Michael Chiesa knew of Carlos Condit before he’d even set foot in an MMA gym. Before he started training and competing as a fighter, Chiesa was a “huge fan”.
“I still have some of his walkout shirts from back in the day,” Chiesa told EMG.
Now looking to reboot his career at welterweight, the 31-year-old of Spokane, Washington, will take on Condit this weekend at UFC 232. And despite his reverence for the former WEC champion and UFC interim champion, Chiesa believes his appreciation of Condit’s skillset has only aided his preparation.
“It’s always good when you train for a fighter you have a lot of respect for because that means you recognise their skills, you recognise the threats. And Carlos, he’s a very dangerous guy, regardless of the skid that he’s on. It doesn’t take away from the fact that this guy is dangerous. He can finish you everywhere, so really this training camp I had to prepare for all scenarios – on the feet, on the ground. He’s a guy that does damage from any position. Obviously I’m a takedown-heavy fighter, that’s pretty obvious, so I gotta be ready for him to impose damage from his back. I just gotta be ready for a tough-ass fight and whether things go smooth for me, or it turns into a blood-and-guts brawl, I feel very well-prepared to get this win.”
That preparation, Chiesa feels, has been uniquely refreshing due to the move up to 170lbs.
“This is the most prepared I’ve ever been for a fight, and I can honestly say that’s not just some cliché statement, because I haven’t had to focus on a weight cut the whole time. This time the focus has just been about skills. These last three/four fights, basically these last three/four years, every time I get into camp, it’s just a constant weight cut, and my mind’s not as focused on the fight as it should be. It’s always focused on the scale.
“I didn’t have a stress in the world. All I have to stress about is fighting another guy, and I’m very confident I can beat anybody in the world that walks on two feet, so that doesn’t stress me out that much.
“I’m getting a lot of that confidence in being able to push myself to whatever depth I have to go to to get this win because I’m not debilitating myself before the fight. I’m not killing myself before the fight. I get to go in there healthy, my brain’s gonna be operating, I can see things so much better in my training. It’s unreal.”
With a new division before him, Chiesa (14-4) is already mapping his path to the title, and that includes keeping a watchful eye on those at the top of it.
“Now that I’m in the welterweight division, I’ve gotta look at the landscape of the top ten, the top five and the champion. And right now, the champion’s Tyron Woodley, the number one contender as of now is Colby Covington. That’s the fight that needs to be made.”
“Tyron Woodley, some people may say he can be boring at times, but I think he’s just very calculated. He’s a very cerebral fighter. He does not break position, he doesn’t break posture and he just doesn’t make mistakes. Colby, sometimes can come running in with combos. I don’t see his wrestling, the way he implements his wrestling and his game plans, I don’t see him being able to do that to Tyron. I see Tyron soundly winning that fight. Either way, it’s just the fight that’s gotta be made.”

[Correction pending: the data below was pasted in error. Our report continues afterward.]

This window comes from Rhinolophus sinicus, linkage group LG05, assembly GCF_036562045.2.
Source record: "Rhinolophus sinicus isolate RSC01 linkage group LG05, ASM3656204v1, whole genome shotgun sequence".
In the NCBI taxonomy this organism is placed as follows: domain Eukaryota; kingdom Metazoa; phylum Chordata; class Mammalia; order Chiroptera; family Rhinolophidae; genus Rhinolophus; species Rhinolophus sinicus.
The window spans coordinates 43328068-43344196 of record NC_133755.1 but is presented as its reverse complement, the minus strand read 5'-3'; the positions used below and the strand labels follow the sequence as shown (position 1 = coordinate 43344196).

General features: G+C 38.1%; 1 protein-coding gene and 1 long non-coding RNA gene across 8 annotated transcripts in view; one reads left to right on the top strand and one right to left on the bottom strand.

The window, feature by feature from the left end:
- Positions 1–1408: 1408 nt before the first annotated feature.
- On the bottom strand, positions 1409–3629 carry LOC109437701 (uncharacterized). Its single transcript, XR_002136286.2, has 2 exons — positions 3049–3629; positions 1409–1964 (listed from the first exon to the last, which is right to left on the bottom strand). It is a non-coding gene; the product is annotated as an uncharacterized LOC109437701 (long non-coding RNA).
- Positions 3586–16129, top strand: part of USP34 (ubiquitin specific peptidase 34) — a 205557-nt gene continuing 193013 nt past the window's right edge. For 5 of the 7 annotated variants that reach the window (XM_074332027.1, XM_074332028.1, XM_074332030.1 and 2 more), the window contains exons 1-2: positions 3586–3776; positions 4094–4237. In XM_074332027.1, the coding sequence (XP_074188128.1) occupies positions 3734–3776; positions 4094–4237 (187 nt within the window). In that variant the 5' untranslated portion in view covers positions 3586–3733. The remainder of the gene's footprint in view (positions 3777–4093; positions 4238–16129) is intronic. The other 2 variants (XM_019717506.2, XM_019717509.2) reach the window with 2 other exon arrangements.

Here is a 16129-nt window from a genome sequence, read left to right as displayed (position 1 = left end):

Chiesa was just one of the fighters and many fans inconvenienced with the entire UFC 232 card moving from Las Vegas to Los Angeles on just a few days’ notice. That controversial decision was made because headliner Jon Jones returned an adverse drug test which caused the Nevada Athletic Commission not to sanction him to compete in their jurisdiction.
“In between all the opinions, the controversies, the facts, there is a truth somewhere, and unfortunately that’s something that we will never know,” Chiesa told EMG.
USADA and the California State Athletic Commission (CSAC) expressed belief that the amounts found in Jones’ system corresponded with his test failure from last July for which he was already penalised with a 15-month suspension, and CSAC granted Jones a license to compete in California.
“I don’t think Jon intentionally took something before this fight, I will say that,” Chiesa said. “But that substance turned up in his body somehow, someway. Even though they’re saying it was 17 months ago, it’s still there. It ended up in his body somehow and even if it was a tainted supplement or whatever his story is, whatever the truth is, it’s still a mistake on his part.
“I’m not saying this as a biased Daniel Cormier fan, but look at DC and look at his long run as an Olympian, as a champion. This guy’s been taking drug tests for 20 years and you’ve never seen him accidentally – whether it’s ‘accidentally’ or really is accidentally – we’ve never seen him have anything in his system, or for that matter a lot of other athletes.”
As for how that main event between Jones and Alexander Gustafsson takes place, Chiesa sees it unfolding much like the first fight between the pair.
“I think it’s gonna come down to a decision. Jones is very tricky and I feel like when you train for Jon Jones, you almost have to take a gamble and guess what he’s gonna do because every fight he shows a new wrinkle in his game.
“He’s so freaking good at fighting that if he’s fighting a high-level wrestler, he is gonna try to outwrestle him; if he is fighting the highest level black belt in jiu-jitsu, he is going to try to submit them. I feel like he just, he really is so talented and so dominant that he just wants to beat everybody at what they’re good at. Now the problem for him is what Gustafsson is really good at is being mobile, being fast, being agile, being hard to catch. Jon is fast in his own right, but not like Gus. Gus is fast on his feet, he’s really agile, nimble, I guess you could say.”
“I’m gonna go with The Mauler, I’m gonna go with Alexander Gustafsson.”
UFC 232 takes place at The Forum in Los Angeles, California, on Sunday, December 30 (AU).